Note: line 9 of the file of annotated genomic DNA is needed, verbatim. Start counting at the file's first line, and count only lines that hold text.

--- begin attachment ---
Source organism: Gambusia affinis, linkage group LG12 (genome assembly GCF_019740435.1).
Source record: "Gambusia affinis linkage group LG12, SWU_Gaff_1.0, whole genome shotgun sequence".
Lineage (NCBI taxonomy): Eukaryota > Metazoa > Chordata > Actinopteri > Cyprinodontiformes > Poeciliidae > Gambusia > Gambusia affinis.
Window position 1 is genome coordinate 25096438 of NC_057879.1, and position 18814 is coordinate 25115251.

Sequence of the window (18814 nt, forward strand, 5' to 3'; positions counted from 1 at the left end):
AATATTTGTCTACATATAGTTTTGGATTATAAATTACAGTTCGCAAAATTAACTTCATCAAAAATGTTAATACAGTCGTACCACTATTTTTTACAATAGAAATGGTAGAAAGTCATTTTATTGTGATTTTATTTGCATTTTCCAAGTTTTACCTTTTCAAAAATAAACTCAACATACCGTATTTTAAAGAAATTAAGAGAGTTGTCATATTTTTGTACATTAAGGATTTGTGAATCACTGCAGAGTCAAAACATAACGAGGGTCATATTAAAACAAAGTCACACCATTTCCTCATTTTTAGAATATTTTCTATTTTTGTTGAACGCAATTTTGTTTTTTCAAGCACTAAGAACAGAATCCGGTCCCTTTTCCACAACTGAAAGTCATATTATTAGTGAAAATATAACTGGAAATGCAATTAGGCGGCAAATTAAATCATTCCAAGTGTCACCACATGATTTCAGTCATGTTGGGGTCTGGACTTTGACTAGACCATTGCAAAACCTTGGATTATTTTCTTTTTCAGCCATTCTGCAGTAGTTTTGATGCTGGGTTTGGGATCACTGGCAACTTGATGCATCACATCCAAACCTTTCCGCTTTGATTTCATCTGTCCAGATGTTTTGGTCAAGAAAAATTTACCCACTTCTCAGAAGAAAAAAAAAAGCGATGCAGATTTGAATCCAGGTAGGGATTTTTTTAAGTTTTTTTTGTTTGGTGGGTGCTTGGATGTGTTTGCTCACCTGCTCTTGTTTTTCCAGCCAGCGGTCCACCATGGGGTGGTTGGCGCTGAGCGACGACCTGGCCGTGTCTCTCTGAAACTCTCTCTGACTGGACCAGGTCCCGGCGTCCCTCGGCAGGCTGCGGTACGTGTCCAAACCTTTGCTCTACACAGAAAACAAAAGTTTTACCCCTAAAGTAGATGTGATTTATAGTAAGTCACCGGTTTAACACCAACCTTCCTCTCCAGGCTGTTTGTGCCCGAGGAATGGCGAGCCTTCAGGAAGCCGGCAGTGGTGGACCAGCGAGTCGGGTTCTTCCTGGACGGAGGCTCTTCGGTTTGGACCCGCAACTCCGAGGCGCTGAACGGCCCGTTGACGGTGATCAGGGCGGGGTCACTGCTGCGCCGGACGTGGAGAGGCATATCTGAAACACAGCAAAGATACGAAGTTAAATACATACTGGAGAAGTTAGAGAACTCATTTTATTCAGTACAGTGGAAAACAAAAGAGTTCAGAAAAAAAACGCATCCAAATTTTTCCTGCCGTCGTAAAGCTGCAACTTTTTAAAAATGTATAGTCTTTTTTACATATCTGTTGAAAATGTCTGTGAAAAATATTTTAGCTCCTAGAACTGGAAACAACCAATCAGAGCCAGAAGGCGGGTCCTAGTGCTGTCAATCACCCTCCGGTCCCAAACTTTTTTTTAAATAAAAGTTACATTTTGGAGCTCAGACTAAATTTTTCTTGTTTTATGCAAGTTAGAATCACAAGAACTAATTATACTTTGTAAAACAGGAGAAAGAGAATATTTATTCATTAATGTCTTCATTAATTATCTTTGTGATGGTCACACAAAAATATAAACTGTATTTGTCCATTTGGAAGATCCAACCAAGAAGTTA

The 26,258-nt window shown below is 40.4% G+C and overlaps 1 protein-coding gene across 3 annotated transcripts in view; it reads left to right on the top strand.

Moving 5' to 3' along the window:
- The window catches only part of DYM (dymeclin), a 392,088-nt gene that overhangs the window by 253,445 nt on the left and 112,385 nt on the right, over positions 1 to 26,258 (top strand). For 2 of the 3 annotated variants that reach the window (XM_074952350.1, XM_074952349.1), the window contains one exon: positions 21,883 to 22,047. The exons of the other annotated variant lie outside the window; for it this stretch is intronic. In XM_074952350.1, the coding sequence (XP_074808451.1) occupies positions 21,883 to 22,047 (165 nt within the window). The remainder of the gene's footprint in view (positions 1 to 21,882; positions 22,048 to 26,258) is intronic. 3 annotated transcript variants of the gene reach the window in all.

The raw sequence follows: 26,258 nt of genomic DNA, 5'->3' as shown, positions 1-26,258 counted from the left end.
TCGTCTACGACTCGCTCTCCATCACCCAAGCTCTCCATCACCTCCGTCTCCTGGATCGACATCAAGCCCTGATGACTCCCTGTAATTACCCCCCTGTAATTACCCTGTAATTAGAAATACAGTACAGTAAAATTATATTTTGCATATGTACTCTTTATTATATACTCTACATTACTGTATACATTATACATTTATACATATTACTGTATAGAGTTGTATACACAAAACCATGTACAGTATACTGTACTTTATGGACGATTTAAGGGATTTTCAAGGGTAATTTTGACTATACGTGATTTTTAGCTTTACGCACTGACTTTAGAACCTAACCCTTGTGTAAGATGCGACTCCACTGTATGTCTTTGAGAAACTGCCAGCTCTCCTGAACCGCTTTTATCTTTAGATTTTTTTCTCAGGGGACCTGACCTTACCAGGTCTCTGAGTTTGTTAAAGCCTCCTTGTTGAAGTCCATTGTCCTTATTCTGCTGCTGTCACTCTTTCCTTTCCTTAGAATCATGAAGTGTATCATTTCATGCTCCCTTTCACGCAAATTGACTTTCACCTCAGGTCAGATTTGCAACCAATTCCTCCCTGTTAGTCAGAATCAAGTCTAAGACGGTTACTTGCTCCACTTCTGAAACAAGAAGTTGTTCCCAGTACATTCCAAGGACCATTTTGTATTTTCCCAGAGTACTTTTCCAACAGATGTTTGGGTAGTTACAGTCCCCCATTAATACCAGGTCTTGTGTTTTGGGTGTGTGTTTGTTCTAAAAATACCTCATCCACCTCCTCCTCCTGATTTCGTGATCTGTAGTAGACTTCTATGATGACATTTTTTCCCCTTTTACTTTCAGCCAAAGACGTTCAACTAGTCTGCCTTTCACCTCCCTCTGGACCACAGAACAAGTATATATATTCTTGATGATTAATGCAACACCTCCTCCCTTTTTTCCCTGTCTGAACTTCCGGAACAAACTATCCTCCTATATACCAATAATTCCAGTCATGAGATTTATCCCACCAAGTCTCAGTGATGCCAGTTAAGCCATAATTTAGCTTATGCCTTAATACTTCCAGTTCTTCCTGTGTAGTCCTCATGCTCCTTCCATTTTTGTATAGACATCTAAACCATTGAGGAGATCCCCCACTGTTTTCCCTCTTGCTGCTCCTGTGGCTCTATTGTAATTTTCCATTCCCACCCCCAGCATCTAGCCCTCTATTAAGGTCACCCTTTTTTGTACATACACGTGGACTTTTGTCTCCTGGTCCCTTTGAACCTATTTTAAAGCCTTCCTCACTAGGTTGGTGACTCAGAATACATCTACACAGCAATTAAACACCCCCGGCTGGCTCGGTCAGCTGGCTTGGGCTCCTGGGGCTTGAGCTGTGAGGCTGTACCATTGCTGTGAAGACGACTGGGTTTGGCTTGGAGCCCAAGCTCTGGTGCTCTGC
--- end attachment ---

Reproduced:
- The window catches only part of DYM (dymeclin), a 392,088-nt gene that overhangs the window by 253,445 nt on the left and 112,385 nt on the right, over positions 1 to 26,258 (top strand). For 2 of the 3 annotated variants that reach the window (XM_074952350.1, XM_074952349.1), the window contains one exon: positions 21,883 to 22,047. The exons of the other annotated variant lie outside the window; for it this stretch is intronic. In XM_074952350.1, the coding sequence (XP_074808451.1) occupies positions 21,883 to 22,047 (165 nt within the window). The remainder of the gene's footprint in view (positions 1 to 21,882; positions 22,048 to 26,258) is intronic. 3 annotated transcript variants of the gene reach the window in all.